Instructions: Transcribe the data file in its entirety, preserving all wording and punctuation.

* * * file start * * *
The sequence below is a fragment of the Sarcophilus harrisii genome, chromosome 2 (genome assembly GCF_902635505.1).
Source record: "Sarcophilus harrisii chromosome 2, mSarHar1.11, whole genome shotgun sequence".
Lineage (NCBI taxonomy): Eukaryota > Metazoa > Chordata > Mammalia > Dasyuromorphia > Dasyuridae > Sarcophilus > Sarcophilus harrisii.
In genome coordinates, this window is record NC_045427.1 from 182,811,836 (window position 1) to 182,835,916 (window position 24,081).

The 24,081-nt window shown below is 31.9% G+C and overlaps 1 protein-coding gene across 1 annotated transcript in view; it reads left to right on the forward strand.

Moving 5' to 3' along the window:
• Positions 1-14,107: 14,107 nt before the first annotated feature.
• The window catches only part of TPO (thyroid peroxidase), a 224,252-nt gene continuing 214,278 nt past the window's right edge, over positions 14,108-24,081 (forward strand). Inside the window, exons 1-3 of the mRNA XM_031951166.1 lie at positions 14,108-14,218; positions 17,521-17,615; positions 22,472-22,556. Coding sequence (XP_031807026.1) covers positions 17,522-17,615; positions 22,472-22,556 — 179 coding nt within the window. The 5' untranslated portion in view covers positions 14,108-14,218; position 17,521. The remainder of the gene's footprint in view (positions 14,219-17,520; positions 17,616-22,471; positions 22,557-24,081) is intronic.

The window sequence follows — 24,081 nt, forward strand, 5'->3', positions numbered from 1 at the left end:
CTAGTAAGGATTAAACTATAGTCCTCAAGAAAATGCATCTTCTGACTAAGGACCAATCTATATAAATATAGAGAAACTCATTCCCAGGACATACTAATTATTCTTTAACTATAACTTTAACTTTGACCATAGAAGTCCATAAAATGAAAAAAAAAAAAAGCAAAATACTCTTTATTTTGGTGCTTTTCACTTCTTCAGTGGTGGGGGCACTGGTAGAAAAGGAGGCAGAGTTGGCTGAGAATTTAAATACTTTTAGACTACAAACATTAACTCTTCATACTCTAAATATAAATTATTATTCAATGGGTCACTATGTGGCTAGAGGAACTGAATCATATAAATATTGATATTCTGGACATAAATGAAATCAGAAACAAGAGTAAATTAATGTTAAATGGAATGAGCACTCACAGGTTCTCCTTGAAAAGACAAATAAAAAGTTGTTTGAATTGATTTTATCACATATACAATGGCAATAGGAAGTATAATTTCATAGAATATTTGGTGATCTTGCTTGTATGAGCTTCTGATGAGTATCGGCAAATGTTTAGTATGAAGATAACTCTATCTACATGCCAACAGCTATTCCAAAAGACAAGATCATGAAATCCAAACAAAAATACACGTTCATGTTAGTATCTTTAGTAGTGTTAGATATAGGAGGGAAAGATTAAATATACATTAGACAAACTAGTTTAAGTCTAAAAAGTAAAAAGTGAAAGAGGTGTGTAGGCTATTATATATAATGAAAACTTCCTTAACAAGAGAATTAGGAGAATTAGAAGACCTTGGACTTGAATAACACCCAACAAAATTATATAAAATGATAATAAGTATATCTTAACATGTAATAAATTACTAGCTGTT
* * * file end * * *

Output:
The sequence below is a fragment of the Sarcophilus harrisii genome, chromosome 2 (genome assembly GCF_902635505.1).
Source record: "Sarcophilus harrisii chromosome 2, mSarHar1.11, whole genome shotgun sequence".
Lineage (NCBI taxonomy): Eukaryota > Metazoa > Chordata > Mammalia > Dasyuromorphia > Dasyuridae > Sarcophilus > Sarcophilus harrisii.
In genome coordinates, this window is record NC_045427.1 from 182,811,836 (window position 1) to 182,835,916 (window position 24,081).

The 24,081-nt window shown below is 31.9% G+C and overlaps 1 protein-coding gene across 1 annotated transcript in view; it reads left to right on the forward strand.

Moving 5' to 3' along the window:
• Positions 1-14,107: 14,107 nt before the first annotated feature.
• The window catches only part of TPO (thyroid peroxidase), a 224,252-nt gene continuing 214,278 nt past the window's right edge, over positions 14,108-24,081 (forward strand). Inside the window, exons 1-3 of the mRNA XM_031951166.1 lie at positions 14,108-14,218; positions 17,521-17,615; positions 22,472-22,556. Coding sequence (XP_031807026.1) covers positions 17,522-17,615; positions 22,472-22,556 — 179 coding nt within the window. The 5' untranslated portion in view covers positions 14,108-14,218; position 17,521. The remainder of the gene's footprint in view (positions 14,219-17,520; positions 17,616-22,471; positions 22,557-24,081) is intronic.

The window sequence follows — 24,081 nt, forward strand, 5'->3', positions numbered from 1 at the left end:
CTAGTAAGGATTAAACTATAGTCCTCAAGAAAATGCATCTTCTGACTAAGGACCAATCTATATAAATATAGAGAAACTCATTCCCAGGACATACTAATTATTCTTTAACTATAACTTTAACTTTGACCATAGAAGTCCATAAAATGAAAAAAAAAAAAAGCAAAATACTCTTTATTTTGGTGCTTTTCACTTCTTCAGTGGTGGGGGCACTGGTAGAAAAGGAGGCAGAGTTGGCTGAGAATTTAAATACTTTTAGACTACAAACATTAACTCTTCATACTCTAAATATAAATTATTATTCAATGGGTCACTATGTGGCTAGAGGAACTGAATCATATAAATATTGATATTCTGGACATAAATGAAATCAGAAACAAGAGTAAATTAATGTTAAATGGAATGAGCACTCACAGGTTCTCCTTGAAAAGACAAATAAAAAGTTGTTTGAATTGATTTTATCACATATACAATGGCAATAGGAAGTATAATTTCATAGAATATTTGGTGATCTTGCTTGTATGAGCTTCTGATGAGTATCGGCAAATGTTTAGTATGAAGATAACTCTATCTACATGCCAACAGCTATTCCAAAAGACAAGATCATGAAATCCAAACAAAAATACACGTTCATGTTAGTATCTTTAGTAGTGTTAGATATAGGAGGGAAAGATTAAATATACATTAGACAAACTAGTTTAAGTCTAAAAAGTAAAAAGTGAAAGAGGTGTGTAGGCTATTATATATAATGAAAACTTCCTTAACAAGAGAATTAGGAGAATTAGAAGACCTTGGACTTGAATAACACCCAACAAAATTATATAAAATGATAATAAGTATATCTTAACATGTAATAAATTACTAGCTGTT